A study by Lichtenberg for the National Bureau of Economic Research last fall demonstrated that replacing 1,000 old drug prescriptions with 1,000 newer and more expensive drug prescriptions would increase drug costs by $18,000 but would also cut hospitalization costs by $44,469.

Innovations in drugs are helping us treat many conditions with often dramatically better results than previous treatments. Stomach cancer used to be an ailment that was treated primarily by invasive surgery and long hospital stays but today, drugs are more commonly used. The newest drugs do the best job, and though they seem “expensive” up front, they’re doing more to save lives and reduce overall health-care costs than surgery.

What Is Unseen

This is the “bigger picture” that often gets lost in the rush to save a few bucks. As Lichtenberg writes, “Drug costs (and changes in drug costs) are visible to the naked eye; identification of drug benefits requires careful analysis of good data.” Sound policy requires that we take into account “the full range of effects, not just the costs, of newer drugs.”

For this reason, the case for generics (older drugs for which the patents have expired) is vastly overstated. And the advertising that pharmaceutical companies sponsor for new drugs, contrary to those who champion generics, serves a useful economic purpose of informing patients and encouraging them to ask about the newest innovations.

Meanwhile, a growing number of state governments are implementing sweeping prescription drug cost-control programs. In Michigan, for instance, a state-appointed panel now authorizes only certain discounted medications for the 1.6 million Michiganians who rely on state programs (like Medicaid). To the extent the program shifts people to older drugs, the state may end up in the long run spending more for health care while patients suffer through longer recoveries.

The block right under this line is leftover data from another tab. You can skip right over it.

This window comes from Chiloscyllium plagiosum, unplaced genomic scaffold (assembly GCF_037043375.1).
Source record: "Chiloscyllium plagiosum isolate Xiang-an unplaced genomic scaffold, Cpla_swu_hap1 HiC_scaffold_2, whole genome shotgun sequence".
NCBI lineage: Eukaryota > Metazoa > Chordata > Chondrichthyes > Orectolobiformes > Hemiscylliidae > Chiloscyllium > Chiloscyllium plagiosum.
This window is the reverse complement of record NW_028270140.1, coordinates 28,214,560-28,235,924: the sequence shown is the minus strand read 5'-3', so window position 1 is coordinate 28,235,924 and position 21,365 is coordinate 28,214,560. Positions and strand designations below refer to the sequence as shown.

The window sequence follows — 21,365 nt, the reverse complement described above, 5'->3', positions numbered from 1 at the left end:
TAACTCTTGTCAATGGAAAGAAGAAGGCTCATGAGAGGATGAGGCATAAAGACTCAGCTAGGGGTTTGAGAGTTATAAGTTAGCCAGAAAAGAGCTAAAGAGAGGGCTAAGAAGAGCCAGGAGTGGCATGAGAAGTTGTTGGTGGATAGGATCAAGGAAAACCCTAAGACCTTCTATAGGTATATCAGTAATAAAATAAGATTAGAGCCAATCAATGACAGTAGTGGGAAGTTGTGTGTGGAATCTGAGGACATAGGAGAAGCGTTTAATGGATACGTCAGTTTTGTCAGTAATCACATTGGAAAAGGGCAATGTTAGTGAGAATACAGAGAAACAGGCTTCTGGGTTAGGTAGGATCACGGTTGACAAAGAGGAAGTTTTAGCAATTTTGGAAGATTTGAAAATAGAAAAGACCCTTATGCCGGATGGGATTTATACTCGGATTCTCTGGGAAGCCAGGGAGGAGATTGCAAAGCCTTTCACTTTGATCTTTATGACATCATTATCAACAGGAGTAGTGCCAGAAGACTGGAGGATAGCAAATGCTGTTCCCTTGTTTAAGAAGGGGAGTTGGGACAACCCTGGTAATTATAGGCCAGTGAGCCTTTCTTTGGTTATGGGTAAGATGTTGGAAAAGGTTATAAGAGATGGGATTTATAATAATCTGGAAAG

Profits aren’t the problem either. Throughout the industry, they’ve been steady over time and comparable to the profits in other industrial sectors. Moreover, a study by Harvard economist F.M. Scherer proved there is a close correlation between pharmaceutical profits and research and development (R&D). The more companies make, the more they pour into finding the next cure or treatment for what’s ailing us. Profits encourage innovations, while regulations of dubious benefit add millions to the cost and long lag times before a drug can be marketed.

Furthermore, making a profit on drugs is not easy or automatic. Pharmaceuticals have the same patent life as other innovations (20 years), but because of the need for early filing, pharmaceuticals have about 11 years on average to recoup R&D costs and make a profit. Only 30 percent of drugs that reach the marketplace ever earn enough to cover average R&D costs. Government efforts to reduce profits in the industry can only increase the risk, reduce the investment, and ultimately yield fewer new drugs–all of which spells higher prices and a less healthy people.

American pharmaceutical companies have produced a constant stream of new pharmaceuticals for your doctor’s toolbox when you get sick. Common sense dictates that we consider all costs and all benefits, long-term as well as short-run, lest we be penny-wise and pound-foolish.